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A simple boarding pass....

 
David J. Gonzo
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Hello again..
I am attempting to design a simple console program that does the following.

A small airline has just purchased a computer for its new automated reservations system. The president has asked you to program the new system in Java. You are to write a program to assign seats on each flight of the airline�s only plane (capacity: 10 seats). Your program should display the following menu
of alternatives:

Please type 1 for �smoking�
Please type 2 for �nonsmoking�

If the person types 1, then your program should assign a seat in the smoking section (seats 1-5). If the person types 2, then your program should assign a seat in the nonsmoking section (seats 6-10). Your program should then print a boarding pass indication the person�s seat number and whether it is in smoking or nonsmoking section of the plane. Use a single subscript array to represent the seating char of the plane. Initialize all the elements of the array to 0 to indicate all seats are empty. As each seat is assigned, set the corresponding elements of the array to 1 to indicate that the seat is no longer available.Your program should, of course, never assign a seat that has already been assigned. When the smoking section is full, your program should ask the person if
it is acceptable to be placed in the nonsmoking section (and vice versa). If yes, then make the appropriate seat assignment. If no, then print the message �Next flight leaves in 3 hours�


This is what I have so far. It compiles but hangs. I could use some advice as to wether it is possible to get it to work this way or should I go in a completely different direction.


 
marc weber
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Originally posted by David J. Gonzo:
... It compiles but hangs...

Actually, the first problem is that it doesn't hang. After it assigns the first seat then asks whether the user wants to book another, it immediately ends without waiting for a response. I suggest you look at some alternatives to using System.in.read(), which reads one byte at a time.

Are you allowed to use new Java 1.5 features?

On a more general level, I suggest that you consider this as an object (with its own fields and methods) rather than one big process stuffed into main. Break it down by writing and testing one method at a time.
[ February 16, 2005: Message edited by: marc weber ]
 
Merrill Higginson
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Try the following method or something similar for reading input from the console:

String getUserInput(){
InputStreamReader input = new InputStreamReader(System.in);
BufferedReader stream = new BufferedReader( input );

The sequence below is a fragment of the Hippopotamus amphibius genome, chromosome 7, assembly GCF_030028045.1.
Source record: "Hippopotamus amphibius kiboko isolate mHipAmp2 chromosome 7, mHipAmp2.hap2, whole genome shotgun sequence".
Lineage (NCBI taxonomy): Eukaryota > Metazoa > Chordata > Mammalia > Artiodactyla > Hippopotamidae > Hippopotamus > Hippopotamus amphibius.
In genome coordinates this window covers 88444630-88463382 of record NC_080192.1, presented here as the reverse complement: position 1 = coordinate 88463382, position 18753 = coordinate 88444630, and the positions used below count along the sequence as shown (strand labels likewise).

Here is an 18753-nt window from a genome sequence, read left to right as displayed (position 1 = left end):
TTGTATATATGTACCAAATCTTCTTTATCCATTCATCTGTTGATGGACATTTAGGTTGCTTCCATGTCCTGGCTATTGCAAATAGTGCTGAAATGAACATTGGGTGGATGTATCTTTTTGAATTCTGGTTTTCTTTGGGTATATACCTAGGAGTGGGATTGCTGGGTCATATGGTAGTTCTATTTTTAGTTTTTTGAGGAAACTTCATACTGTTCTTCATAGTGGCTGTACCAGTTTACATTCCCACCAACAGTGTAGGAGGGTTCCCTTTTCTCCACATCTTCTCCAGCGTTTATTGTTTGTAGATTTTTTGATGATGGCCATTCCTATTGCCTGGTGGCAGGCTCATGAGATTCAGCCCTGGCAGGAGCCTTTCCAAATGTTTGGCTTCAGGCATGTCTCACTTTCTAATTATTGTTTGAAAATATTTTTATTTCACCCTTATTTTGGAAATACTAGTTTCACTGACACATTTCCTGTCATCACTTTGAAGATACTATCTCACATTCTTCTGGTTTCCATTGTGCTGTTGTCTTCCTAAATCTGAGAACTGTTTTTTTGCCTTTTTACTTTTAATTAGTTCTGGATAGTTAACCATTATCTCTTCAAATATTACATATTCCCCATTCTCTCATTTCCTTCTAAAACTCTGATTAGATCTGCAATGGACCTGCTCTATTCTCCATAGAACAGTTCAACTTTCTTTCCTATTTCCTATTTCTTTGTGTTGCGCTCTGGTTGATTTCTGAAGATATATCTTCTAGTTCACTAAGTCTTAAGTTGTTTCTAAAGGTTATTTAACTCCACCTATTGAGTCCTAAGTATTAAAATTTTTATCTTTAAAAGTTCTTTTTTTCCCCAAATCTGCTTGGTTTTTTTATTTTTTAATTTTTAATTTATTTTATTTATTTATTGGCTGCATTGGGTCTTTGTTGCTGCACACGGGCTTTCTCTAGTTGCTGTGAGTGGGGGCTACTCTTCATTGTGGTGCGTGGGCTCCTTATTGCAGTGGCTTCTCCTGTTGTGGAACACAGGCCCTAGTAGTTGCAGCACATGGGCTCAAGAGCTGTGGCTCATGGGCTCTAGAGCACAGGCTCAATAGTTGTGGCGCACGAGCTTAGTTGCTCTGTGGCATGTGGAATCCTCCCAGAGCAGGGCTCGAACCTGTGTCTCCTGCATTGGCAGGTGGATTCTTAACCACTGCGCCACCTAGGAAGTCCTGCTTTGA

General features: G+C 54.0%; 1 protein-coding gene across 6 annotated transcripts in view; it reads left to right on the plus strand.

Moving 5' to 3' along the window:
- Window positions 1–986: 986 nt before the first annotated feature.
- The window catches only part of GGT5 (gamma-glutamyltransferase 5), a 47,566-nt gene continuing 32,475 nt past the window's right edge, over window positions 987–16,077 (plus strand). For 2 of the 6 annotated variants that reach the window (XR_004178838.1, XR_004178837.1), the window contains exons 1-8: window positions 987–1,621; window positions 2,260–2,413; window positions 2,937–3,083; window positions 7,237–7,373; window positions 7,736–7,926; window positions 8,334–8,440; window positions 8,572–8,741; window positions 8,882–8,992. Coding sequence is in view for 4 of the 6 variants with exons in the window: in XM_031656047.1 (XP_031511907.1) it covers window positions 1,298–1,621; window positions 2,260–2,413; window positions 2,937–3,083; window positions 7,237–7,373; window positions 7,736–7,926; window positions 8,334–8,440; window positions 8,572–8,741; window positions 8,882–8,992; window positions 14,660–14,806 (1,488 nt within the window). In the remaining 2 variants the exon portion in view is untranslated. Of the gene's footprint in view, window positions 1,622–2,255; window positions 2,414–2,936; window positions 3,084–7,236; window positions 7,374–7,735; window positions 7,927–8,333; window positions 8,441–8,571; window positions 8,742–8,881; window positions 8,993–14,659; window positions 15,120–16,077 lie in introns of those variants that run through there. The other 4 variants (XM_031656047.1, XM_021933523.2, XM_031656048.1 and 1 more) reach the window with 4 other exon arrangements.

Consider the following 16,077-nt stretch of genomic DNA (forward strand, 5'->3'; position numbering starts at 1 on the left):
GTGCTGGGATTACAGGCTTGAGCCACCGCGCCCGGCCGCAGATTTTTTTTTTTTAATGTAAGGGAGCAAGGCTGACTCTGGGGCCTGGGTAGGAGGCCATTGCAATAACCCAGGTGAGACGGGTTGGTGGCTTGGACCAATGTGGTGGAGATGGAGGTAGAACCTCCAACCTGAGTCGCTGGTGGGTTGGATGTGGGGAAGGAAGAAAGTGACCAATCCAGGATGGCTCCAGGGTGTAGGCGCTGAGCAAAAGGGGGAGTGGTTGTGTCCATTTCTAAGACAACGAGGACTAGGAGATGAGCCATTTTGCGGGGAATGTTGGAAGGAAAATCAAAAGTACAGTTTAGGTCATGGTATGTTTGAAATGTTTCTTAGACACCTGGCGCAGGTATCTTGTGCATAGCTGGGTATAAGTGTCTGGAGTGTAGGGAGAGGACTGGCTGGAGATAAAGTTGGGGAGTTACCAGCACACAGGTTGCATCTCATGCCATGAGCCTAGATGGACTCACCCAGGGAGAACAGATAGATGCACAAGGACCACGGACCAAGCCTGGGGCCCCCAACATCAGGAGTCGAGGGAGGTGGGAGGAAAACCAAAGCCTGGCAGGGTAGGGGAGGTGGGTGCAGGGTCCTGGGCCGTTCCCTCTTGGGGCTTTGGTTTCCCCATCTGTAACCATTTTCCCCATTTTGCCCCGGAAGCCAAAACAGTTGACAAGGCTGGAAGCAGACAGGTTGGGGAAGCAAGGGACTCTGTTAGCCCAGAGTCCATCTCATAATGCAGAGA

String answer = new String();

try{
answer = stream.readLine();
}
catch (java.io.IOException e){
return answer;
}
return answer;
}

Merrill
 
David J. Gonzo
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Thank You so much...

I will use the advice. This should keep me busy for a while...
 
David J. Gonzo
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O.K

I think I am on my way. Could you take a look at the following and tell me what you think? I am getting a ';' error, and cannot seem to find it...

 
marc weber
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The compiler is telling you that on line 14 of your code, it's expecting a semicolon between "getUserInput" and the parentheses. In other words, it's expecting a field declaration here rather than a method. Why? Because you're already in a method (main), and you can't define methods within methods.
 
Merrill Higginson
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The main problem with this program is that you are trying to put methods inside other methods.

The Smoking(), NonSmoiking() and getUserInput() must all be placed after the StartOut() method, not inside it as is currently the case.

Also, get in the habit of following java naming conventions: The class name should start with an Upper-Case letter (BoardingPassStep) and all method names and attribute names should start with lower case letters: (smoking(), nonSmoking(), ect).

You're going to have to un-tangle this and get the methods separated out before you can go any further with this.

Here's a basic outline to get you started:

import java.io.*;
import java.util.*;
import java.lang.*;
public class BoardingPassStep {
BufferedReader stream = new BufferedReader(new InputStreamReader(System.in));
String[] booking = new String[10];
public static void main(String[] arguments) {
BoardingPassStep pass = new BoardingPassStep();
pass.StartOut();
}
private void StartOut() {
String answer;
boolean done = false;
while (!done) {
System.out.println("Please type 1 for 'smoking' section or 2 for 'non-smoking' section. Press 'enter' when done.");
answer = getUserInput();
if (Integer.parseInt(answer)==1) {
smoking();
} else {
nonSmoking();
}
}
}
private void smoking() {
}
private void nonSmoking() {
}

private String getUserInput() {
String answer = new String();
try {
answer = stream.readLine();
} catch (java.io.IOException e) {
return answer;
}
return answer;
}
}

Merrill

[ February 16, 2005: Message edited by: Merrill Higginson ]
[ February 16, 2005: Message edited by: Merrill Higginson ]
 
marc weber
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Here's the start of one possible approach to breaking the process down and writing methods to perform specific tasks. Note how the handleCustomer() method calls the other methods as needed. I think you'll see how much easier this would be to develop (and maintain) than one huge process in a single method.

[ February 17, 2005: Message edited by: marc weber ]
 
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